Remote work was already an increasing trend before COVID. But the pandemic thrust countless workers from traditional offices into their homes. If you are one of the lucky ones who will have the option to continue working remotely indefinitely, it's important to consider the tax implications when working remotely.
Many people want to know, “If I work remotely where do I pay taxes?” That becomes an even bigger question if you work across state lines from an employer or maintain dual residency. Continue reading to learn more about the tax implications of working remotely.
In this Guide:
Working Remotely Tax Implications
The tax implications of working remotely vary depending on where the office was and where you work now. If you work remotely in the same city and county, you probably won't have any changes to your taxes.
But things get more complicated with taxes while working remotely when it takes you into a different tax jurisdiction. Each city and state has its own rules, and we can't cover them all here. However, the following are the most common working remotely tax implications to know about.
1. Income Tax
If you work in the same state as your employer, your income tax situation probably won't change. But if you start working remotely full-time across state lines, you may have to file and pay tax in two states.
Some states don't have an income tax, but most do. And employers may have to pay certain taxes in multiple jurisdictions if employees work remotely in different states. Having a single employee in a state may create a “tax nexus.” That's a term referring to a business that has operations in a state and has to pay tax there.
Income tax includes investment profits. So investors who make a portion of their income outside of work should pay even closer attention.
2. Dual Residency
If you live with dual residency — where you spend a portion of the year in different states — you have another tax issue to manage. You may have to pay income tax to two states, which may lead to expensive tax bills. Many who live in metro areas on state boundaries already have to deal with this. These areas include New York, Philadelphia, and Kansas City.
In general, there is a common 183-day rule used to calculate residency. If you live in a state for 183 or more days per year, you are likely considered a resident for tax purposes. You have to pay full income tax on all annual income in some states if you are a resident. So be careful about how many days you spend at your vacation home or any other location while working remotely.
Some states offered COVID-19 waivers or exceptions. But you should check your states' rules if you're a dual resident, since not every state did.
Changing Your State of Residency
If you want to change your domicile for tax purposes, it may not be an automatic process. Some states look at your voter registration, vehicle registration, driver's license, or other documents as evidence of your primary residence.
Those who can move their tax residency to a lower-tax state — or one with no state income tax at all — could save thousands of dollars per year on taxes. If you have doubts about your situation, contact a tax professional who can guide you on where to pay taxes.
No matter where you live in the U.S., your income is probably subject to federal income tax. You may be able to lower your federal income tax and perhaps your state tax by claiming deductions related to working from home.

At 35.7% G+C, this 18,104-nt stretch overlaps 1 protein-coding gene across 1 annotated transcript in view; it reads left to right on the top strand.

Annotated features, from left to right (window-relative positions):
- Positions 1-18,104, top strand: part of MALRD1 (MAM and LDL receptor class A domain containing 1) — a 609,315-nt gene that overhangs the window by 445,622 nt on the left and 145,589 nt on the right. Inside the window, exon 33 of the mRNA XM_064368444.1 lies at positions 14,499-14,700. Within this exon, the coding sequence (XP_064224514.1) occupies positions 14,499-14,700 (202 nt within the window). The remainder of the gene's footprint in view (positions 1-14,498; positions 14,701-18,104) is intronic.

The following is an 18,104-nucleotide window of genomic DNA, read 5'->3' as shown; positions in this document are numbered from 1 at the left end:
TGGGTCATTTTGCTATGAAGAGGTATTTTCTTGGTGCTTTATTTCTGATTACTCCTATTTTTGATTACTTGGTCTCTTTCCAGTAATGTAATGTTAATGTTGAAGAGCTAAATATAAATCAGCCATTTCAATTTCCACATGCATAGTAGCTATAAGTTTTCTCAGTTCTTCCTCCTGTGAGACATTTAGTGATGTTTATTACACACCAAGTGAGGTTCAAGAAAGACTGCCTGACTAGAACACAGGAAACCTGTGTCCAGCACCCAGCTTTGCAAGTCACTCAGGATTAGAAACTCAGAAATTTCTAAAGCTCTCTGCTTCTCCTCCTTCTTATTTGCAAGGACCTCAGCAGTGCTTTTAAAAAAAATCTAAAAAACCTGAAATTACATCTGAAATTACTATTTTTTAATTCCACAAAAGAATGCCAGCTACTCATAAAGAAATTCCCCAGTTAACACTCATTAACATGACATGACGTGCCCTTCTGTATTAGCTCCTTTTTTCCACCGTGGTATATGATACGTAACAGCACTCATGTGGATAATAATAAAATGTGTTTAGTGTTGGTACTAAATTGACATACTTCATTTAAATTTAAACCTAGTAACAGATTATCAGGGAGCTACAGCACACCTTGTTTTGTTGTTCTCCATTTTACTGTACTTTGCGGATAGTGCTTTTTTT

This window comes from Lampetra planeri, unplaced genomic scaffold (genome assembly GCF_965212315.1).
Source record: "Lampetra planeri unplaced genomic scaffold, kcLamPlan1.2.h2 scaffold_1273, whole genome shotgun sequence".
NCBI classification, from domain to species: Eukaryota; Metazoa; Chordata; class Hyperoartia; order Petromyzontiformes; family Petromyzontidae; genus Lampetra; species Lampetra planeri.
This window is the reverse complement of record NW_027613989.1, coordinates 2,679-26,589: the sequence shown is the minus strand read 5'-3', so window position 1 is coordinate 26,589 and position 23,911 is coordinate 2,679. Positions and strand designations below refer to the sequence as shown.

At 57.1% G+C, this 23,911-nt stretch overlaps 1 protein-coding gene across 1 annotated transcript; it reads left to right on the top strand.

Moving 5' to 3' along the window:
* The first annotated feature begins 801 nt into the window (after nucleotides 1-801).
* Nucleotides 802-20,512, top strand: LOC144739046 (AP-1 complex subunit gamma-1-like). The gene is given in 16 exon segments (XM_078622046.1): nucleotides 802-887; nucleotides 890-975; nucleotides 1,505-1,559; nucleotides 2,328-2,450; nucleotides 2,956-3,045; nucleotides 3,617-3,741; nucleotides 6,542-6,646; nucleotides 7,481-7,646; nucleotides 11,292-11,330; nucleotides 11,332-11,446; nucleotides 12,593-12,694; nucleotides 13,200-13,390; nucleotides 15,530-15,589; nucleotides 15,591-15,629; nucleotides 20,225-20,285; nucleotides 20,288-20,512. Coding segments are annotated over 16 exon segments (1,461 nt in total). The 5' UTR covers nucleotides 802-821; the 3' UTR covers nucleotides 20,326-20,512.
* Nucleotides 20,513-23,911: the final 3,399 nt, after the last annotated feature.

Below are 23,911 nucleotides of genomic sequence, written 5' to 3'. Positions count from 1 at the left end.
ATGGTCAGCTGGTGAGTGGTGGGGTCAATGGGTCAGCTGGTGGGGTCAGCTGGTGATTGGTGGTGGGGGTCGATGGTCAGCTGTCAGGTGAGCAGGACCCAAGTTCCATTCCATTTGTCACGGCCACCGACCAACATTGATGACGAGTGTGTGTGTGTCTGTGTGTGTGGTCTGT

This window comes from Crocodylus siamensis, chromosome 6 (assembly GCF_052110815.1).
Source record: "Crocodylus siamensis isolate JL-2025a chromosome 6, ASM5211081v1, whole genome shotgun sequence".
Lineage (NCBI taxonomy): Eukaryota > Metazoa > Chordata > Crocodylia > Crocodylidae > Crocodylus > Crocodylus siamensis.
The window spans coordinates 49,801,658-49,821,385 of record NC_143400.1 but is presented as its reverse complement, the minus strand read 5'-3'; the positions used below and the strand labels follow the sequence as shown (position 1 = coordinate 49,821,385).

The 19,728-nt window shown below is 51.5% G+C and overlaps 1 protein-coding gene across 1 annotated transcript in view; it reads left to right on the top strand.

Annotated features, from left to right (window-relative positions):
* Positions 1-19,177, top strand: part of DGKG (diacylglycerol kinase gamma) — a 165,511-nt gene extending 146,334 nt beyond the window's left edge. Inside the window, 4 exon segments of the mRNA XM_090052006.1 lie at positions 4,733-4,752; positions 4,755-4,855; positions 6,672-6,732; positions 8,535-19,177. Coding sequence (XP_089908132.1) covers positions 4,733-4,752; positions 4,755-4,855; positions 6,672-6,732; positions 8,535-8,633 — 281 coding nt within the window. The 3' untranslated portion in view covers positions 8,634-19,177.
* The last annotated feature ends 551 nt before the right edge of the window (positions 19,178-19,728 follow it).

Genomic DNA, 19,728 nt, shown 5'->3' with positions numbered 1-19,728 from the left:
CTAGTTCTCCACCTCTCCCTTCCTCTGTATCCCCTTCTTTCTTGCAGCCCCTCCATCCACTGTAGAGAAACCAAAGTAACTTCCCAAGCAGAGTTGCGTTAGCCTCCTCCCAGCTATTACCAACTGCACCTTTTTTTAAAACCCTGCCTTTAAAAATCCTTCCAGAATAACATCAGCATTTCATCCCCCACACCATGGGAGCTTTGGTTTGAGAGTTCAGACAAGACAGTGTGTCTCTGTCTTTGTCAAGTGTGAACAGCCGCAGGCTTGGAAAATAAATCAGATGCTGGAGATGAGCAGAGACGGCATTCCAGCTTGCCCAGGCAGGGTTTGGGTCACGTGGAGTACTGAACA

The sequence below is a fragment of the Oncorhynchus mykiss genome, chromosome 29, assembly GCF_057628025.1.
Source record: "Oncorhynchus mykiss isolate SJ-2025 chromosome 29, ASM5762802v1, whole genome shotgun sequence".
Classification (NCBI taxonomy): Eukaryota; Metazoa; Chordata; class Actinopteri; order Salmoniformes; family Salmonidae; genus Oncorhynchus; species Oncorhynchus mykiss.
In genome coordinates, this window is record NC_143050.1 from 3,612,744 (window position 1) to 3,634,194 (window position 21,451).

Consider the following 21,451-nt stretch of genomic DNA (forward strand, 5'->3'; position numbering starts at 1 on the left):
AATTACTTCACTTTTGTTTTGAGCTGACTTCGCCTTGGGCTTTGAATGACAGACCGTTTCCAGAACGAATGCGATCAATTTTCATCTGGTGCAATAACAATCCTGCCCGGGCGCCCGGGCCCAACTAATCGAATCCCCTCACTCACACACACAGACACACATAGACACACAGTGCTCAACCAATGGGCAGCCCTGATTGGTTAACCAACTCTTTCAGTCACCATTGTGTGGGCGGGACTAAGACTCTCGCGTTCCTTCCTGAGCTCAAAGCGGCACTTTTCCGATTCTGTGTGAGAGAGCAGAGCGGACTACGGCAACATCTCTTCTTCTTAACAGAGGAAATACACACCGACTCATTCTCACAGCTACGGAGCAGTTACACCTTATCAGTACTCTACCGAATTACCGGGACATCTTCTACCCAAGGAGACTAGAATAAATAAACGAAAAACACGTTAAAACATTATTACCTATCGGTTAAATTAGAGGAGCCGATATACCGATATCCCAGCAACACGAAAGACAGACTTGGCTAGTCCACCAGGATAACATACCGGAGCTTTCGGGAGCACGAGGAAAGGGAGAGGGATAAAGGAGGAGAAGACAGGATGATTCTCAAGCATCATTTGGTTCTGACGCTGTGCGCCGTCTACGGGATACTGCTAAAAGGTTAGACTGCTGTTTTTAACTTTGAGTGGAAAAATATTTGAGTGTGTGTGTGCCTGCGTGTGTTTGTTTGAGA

Home Office Deduction
Full-time workers may be able to claim the home office deduction. This deduction allows you to claim a portion of your home's costs as a work-related expense, which lowers your taxes. There are a couple of ways to calculate this. You can use actual costs or an estimate based on the percentage of space in your home.
However, most people won't qualify, as there are stringent rules around using the home office deduction. The two main requirements, according to the IRS, are:
- Regular and Exclusive Use, and
- Principal place of your Business.
Most people use their home office regularly but rarely exclusively. If it doubles as a guest room, storage, or anything else, you can't claim the home office deduction.
Because this deduction requires abiding by strict rules, many people who are unsure opt to skip the home office deduction.
Unreimbursed Job-related Expenses While Working From Home
Even if you can't take the home office deduction, you should keep close track of any work-related expenses that won't be reimbursed by your employer. You may be able to deduct these from your income for tax savings.
There are specific rules about what you can and can't deduct. So it could help to read the IRS resources on the topic. When working at home, you may, for example, run into costs for office supplies or printing that won't be reimbursed. Those types of expenses may qualify for the unreimbursed employee expense deduction.
It's Okay to Get Help When Your Taxes Get Complicated
Most people can do their own taxes by using popular online tax software. This even includes those with dual residencies, remote workers, or those who are simply looking to maximize their deductions.
However, if you're worried about making mistakes, it may be worth it to upgrade or hire an expert. Audits, back taxes, and penalties can be expensive and a huge hassle. Keep in mind that while some tax software companies only provide DIY tools, others like H&R Block are able to offer help from live tax pros as well.
What's most important is taking the time to understand your state's rules and whether you have to file in two places. But that shouldn't discourage you from working remotely. It's a great lifestyle and likely a big part of employment in the future.